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Team of Department Researchers Conducts Research of Caribbean Seafloor Via Remote-Operated Submarine
September 24, 2013 — At the start of the Fall 2013 semester, Associate Professor Mike Cheadle and Professor Barbara John led a team of eight undergraduate and graduate students from UW that helped direct a remotely-operated submarine while it explored the Caribbean seafloor via satellite link (see http://www.nautiluslive.org ). The remotely operated vehicle or submarine, ‘Hercules’, is part of the Sea Research Foundation and Ocean Exploration Trust led by Dr. Robert Ballard —the explorer who found the Titanic. The team’s mission was to explore the poorly understood, mid-Cayman spreading ridge in the Caribbean Sea using remotely operated submarines, and to record the operations via live video feeds through the website for the world to share.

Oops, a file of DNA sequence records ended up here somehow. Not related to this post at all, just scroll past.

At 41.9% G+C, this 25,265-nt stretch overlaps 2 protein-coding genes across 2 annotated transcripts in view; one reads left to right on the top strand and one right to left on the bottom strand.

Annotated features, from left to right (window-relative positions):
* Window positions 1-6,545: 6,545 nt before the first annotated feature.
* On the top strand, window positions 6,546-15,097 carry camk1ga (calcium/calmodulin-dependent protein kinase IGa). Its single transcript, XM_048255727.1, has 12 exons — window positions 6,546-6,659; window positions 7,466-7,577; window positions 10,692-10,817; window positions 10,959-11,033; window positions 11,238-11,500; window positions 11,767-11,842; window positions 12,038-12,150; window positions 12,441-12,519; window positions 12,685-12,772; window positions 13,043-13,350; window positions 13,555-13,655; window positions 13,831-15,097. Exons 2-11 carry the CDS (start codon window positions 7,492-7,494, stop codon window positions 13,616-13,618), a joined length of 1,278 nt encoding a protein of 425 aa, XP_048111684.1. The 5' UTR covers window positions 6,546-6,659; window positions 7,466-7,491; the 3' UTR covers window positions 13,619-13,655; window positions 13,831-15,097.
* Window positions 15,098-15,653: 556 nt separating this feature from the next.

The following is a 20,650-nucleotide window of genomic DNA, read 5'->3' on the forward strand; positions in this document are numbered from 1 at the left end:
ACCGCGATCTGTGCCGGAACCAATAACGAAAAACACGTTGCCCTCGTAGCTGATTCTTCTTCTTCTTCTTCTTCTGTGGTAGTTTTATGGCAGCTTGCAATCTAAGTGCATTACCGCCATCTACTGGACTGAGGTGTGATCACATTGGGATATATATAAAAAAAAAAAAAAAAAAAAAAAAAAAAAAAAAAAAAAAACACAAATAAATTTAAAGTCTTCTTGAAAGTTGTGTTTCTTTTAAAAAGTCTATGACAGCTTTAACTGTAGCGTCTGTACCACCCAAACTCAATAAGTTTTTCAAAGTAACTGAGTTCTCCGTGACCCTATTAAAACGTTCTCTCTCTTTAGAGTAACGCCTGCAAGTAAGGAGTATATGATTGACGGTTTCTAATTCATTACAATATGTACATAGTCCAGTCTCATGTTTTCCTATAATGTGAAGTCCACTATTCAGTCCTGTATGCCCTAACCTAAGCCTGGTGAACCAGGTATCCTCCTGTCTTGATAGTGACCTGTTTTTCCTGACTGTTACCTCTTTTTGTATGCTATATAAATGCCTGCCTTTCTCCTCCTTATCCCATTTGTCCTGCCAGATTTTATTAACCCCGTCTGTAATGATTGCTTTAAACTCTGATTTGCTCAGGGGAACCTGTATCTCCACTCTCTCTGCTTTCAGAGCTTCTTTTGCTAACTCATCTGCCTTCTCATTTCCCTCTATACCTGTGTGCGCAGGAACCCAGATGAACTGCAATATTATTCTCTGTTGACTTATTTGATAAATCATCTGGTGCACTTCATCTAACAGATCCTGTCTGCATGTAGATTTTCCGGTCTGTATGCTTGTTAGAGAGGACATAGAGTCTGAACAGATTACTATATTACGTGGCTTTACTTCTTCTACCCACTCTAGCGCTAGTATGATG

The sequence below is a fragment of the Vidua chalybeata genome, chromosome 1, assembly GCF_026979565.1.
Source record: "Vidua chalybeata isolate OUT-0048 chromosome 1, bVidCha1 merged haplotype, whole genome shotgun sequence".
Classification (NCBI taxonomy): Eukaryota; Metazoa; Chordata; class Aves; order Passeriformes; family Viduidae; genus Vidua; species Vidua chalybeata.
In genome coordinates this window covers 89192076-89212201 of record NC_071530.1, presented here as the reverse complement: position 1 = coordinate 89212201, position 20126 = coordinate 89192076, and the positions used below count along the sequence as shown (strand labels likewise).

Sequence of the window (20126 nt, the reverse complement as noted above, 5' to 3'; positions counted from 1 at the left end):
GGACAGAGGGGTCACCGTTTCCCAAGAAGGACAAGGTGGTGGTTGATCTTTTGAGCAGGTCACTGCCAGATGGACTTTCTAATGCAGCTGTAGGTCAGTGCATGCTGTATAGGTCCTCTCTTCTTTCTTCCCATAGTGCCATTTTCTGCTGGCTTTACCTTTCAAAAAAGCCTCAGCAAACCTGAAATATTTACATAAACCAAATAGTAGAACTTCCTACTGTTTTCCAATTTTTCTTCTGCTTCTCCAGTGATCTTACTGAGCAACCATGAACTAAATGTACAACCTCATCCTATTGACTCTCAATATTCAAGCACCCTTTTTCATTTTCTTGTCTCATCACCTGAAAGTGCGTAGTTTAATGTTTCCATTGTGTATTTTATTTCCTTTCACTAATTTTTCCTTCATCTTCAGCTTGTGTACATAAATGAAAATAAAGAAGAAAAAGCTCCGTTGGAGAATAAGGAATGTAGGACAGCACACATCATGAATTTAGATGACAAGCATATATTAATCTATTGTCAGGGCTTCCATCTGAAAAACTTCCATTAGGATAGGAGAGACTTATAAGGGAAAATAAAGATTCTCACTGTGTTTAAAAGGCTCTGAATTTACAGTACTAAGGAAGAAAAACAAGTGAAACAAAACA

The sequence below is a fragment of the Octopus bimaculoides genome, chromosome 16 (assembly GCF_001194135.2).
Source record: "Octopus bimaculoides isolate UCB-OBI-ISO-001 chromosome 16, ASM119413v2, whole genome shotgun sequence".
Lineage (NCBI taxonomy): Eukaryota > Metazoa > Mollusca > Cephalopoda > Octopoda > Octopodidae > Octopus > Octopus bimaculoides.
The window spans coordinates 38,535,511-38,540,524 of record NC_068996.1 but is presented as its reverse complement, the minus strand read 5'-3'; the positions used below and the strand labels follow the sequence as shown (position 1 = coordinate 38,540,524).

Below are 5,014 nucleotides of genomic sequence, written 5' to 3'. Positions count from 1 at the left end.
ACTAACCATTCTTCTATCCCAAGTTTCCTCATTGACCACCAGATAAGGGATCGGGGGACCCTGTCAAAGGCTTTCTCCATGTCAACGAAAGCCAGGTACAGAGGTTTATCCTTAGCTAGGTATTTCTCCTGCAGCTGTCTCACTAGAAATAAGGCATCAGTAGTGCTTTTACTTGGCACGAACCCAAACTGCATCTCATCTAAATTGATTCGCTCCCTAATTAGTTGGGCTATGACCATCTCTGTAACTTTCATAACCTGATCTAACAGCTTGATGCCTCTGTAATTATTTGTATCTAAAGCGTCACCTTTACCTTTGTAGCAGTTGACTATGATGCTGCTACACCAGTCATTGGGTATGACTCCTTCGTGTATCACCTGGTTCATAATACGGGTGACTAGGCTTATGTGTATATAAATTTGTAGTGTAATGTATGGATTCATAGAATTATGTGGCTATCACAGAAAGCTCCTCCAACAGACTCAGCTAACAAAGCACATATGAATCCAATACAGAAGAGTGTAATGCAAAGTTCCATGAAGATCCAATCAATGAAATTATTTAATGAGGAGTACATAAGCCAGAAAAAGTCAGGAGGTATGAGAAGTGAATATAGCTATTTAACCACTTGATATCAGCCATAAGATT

The team was charged with running the geology program associated with the cruise from more than 2,000 miles away on dry land at the UW campus in Laramie . The team had real time, 24/7 communications with the team piloting Hercules from the R/V Nautilus, and had tasks including planning dives, directing rock sampling and recording key observations.
While controlling the submarine remotely, the team discovered the location of a new hydrothermal vent system on the seafloor south of Grand Cayman Island.
“ This was a totally new mode of research for us in Wyoming ,” says Professor Barbara John. “ Yet everyone involved jumped right in, got the methods down quickly, helped coordinate and stand watches, and proved to be outstanding collaborators with research scientists and crew on the ship and dispersed biologists and chemists across the U.S., U.K., and Mexico.
Austin Heller, an undergraduate at the Department, commented, “Awesome! I must say, this is the most exciting end to a summer and start of a school year I have ever had.”